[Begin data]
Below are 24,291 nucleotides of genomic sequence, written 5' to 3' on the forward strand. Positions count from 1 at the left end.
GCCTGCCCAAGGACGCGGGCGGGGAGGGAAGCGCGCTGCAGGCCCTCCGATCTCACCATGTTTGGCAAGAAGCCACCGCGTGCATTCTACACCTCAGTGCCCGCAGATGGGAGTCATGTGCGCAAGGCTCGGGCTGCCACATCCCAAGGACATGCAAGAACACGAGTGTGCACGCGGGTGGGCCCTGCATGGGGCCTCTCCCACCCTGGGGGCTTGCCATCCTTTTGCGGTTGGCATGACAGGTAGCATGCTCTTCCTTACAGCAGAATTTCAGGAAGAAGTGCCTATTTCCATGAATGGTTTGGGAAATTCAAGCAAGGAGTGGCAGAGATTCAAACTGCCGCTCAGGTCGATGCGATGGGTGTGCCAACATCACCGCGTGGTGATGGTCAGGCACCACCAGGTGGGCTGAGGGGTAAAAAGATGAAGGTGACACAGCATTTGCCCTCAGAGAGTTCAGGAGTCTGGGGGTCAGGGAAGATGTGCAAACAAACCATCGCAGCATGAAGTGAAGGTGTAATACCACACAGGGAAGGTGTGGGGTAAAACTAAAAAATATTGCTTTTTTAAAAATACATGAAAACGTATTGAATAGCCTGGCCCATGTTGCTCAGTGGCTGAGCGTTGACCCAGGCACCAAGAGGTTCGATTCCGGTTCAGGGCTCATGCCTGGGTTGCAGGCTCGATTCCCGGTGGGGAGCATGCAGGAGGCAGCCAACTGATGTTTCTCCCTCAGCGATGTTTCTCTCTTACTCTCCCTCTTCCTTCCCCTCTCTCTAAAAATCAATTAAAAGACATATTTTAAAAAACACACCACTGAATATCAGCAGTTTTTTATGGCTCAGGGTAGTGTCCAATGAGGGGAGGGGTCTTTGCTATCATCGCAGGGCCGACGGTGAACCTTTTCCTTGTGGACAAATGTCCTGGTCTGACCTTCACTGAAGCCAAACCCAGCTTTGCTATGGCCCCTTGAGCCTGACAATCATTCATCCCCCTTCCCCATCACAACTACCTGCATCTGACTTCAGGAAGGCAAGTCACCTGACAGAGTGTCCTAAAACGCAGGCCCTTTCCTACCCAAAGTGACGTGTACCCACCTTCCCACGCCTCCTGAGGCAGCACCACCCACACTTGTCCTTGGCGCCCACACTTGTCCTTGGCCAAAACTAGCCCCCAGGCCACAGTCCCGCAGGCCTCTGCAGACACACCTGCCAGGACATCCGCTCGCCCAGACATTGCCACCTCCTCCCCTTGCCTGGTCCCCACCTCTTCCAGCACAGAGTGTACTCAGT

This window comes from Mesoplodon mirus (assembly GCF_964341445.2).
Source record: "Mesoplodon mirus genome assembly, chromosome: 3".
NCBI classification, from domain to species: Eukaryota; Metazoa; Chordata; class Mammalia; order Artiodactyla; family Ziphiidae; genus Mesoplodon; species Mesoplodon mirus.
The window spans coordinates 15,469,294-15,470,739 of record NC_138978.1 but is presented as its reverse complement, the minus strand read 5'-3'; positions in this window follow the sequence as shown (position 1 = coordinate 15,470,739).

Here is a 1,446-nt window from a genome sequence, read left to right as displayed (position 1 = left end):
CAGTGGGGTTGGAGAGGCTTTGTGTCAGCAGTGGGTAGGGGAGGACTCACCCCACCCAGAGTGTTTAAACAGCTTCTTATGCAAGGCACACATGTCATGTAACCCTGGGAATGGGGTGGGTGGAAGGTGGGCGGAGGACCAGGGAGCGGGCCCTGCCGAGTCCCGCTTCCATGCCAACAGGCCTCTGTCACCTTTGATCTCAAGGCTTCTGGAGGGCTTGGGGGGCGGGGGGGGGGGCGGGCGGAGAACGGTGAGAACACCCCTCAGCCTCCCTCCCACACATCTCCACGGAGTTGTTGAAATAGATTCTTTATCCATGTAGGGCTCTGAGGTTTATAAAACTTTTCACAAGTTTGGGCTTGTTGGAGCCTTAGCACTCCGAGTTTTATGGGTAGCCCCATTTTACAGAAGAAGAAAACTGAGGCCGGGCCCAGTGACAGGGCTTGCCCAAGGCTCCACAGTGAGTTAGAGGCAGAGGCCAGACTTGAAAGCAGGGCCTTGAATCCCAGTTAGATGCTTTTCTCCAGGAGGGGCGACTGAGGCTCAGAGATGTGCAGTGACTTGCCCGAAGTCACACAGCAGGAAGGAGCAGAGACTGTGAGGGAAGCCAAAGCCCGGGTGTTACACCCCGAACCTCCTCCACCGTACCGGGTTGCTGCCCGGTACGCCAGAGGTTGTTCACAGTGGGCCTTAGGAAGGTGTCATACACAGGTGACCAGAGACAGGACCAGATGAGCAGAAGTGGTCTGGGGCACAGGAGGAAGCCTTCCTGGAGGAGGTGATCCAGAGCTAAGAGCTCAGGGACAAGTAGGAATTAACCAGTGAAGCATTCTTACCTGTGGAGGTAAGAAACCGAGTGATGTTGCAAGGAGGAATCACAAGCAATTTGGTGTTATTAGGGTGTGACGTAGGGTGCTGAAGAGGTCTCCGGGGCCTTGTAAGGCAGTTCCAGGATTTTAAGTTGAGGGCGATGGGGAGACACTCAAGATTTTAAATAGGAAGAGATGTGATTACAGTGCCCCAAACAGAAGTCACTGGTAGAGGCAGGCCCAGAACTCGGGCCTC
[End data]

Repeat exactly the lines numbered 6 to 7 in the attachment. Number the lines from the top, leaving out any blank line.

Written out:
The window spans coordinates 15,469,294-15,470,739 of record NC_138978.1 but is presented as its reverse complement, the minus strand read 5'-3'; positions in this window follow the sequence as shown (position 1 = coordinate 15,470,739).

Here is a 1,446-nt window from a genome sequence, read left to right as displayed (position 1 = left end):